Indigenous heritage on show in Jakarta

This article has photo gallery Published on CMDR Fenn Kemp (author), Mr Graham Crouch (photographer)

Location(s): Jakarta, Indonesia

Members of the Royal Australian Navy’s Bungaree Indigenous Performance Group (from L to R) ABBM Arthur Bagie, ABBM Jiorde Lenroy, (back) ABBM Thomas Fuji and ABBM Alan Patterson conduct a welcome dance in front of Foreign Minister Julie Bishop, during the opening ceremony for the Australian Embassy in Jakarta, Indonesia.

The Bungaree dancers have just completed a week-long visit to Jakarta, performing at several high profile events (photo: Graham Crouch)
Members of the Royal Australian Navy’s Bungaree Indigenous Performance Group (from L to R) ABBM Arthur Bagie, ABBM Jiorde Lenroy, (back) ABBM Thomas Fuji and ABBM Alan Patterson conduct a welcome dance in front of Foreign Minister Julie Bishop, during the opening ceremony for the Australian Embassy in Jakarta, Indonesia. The Bungaree dancers have just completed a week-long visit to Jakarta, performing at several high profile events

Navy’s Bungaree Dancers have recently completed a week-long visit to Jakarta, performing at several high profile events.

Able Seaman Boatswains Mate Alan Patterson is always first to take the stage. He admits to nerves at first but they don’t last. 

“Once I come out and sit down, the nerves go away when I begin to play," Able Seaman Patterson said.  

A proud member of the Yarrabah Community from North Queensland, Able Seaman Patterson is a didgeridoo player with the Royal Australian Navy’s Bungaree Indigenous Performance Group, which took Jakarta by storm during a recent visit to Indonesia.

The group of three Torres Strait Islanders and four Indigenous sailors played a key role in the opening of Australia’s new embassy – the largest Australian mission in the world.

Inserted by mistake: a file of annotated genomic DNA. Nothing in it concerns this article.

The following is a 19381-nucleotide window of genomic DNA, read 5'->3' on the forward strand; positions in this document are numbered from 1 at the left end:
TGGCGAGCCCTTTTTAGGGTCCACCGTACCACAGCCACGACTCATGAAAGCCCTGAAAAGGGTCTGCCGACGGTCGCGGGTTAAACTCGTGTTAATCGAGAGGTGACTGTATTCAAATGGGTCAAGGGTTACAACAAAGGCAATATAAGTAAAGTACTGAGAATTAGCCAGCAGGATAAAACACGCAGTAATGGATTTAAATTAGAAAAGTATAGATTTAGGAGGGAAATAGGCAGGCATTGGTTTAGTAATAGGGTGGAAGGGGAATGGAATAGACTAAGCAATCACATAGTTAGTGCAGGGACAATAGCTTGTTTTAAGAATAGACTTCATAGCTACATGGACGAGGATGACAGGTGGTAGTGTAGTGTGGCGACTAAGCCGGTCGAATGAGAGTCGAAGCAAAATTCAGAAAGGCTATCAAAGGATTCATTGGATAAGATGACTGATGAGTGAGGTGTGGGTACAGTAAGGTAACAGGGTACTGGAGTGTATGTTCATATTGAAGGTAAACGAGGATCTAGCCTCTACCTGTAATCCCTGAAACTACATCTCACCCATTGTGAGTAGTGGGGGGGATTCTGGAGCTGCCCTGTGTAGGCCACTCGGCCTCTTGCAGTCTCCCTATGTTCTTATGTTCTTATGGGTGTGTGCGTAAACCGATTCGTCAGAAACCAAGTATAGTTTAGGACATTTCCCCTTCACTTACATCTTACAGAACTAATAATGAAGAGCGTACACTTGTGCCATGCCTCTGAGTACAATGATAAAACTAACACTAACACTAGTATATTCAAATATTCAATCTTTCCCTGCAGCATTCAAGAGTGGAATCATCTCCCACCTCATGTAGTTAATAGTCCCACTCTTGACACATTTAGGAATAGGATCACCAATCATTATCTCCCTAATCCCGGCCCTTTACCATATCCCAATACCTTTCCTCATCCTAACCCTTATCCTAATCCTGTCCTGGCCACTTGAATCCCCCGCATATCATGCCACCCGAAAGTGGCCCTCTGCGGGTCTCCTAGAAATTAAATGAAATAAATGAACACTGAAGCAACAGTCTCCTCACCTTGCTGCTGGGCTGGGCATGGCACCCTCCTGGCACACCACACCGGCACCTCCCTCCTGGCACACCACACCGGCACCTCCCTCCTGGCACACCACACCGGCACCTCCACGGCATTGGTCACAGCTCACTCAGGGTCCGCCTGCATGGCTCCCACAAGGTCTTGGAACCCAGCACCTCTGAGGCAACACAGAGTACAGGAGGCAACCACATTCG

Adding to the pressure, they were performing in front of Foreign Minister Julie Bishop who was also there to officially open the new building. Despite the daunting setting, Able Seaman Patterson and his group took it in their stride. 

"At events like this we do the welcoming dance or 'Karju'," Able Seaman Patterson said.

Originating from the Doonooch tribe from Nowra on the New South Wales South Coast, the performance lasts about 10 minutes and involves the dusting of the ground and the throwing of leaves as a symbolic welcome to country. The feedback from their audience was immediate. 

"We had the Embassy staff come up to tell us how much they appreciated what we did," Able Seaman Patterson said.

"They told us that it felt like they were back home."

The Bungaree dancers received a similar response a few days later, when they performed at the Indonesian Naval Staff College the Sekolah Staf Dan Komando Angkatan Laut (SESKOAL). For this crowd, it was the first time any of them had witnessed an Australian Indigenous performance and the response was also enthusiastic. 

"That was probably one of our better performances," Able Seaman Patterson said.

"The students and staff really loved it. We were asked a lot of questions about where the dance originated from and where we all came from as well."

Bungaree’s third major performance was for higher ranking Indonesian officers at a dinner celebrating the fifth anniversary of Australia’s Indonesian military Almuni network ‘Ikahan.’ The Chief of the Defence Force, Air Chief Marshal Mark Binskin, was among the high profile guests who approached Able Seaman Patterson and his dance mates to congratulate them on another fine performance.

Able Seaman Patterson is one of as many as 35 trained male and female dancers with Bungaree. With 200 indigenous members in the Royal Australian Navy, that number is growing quickly.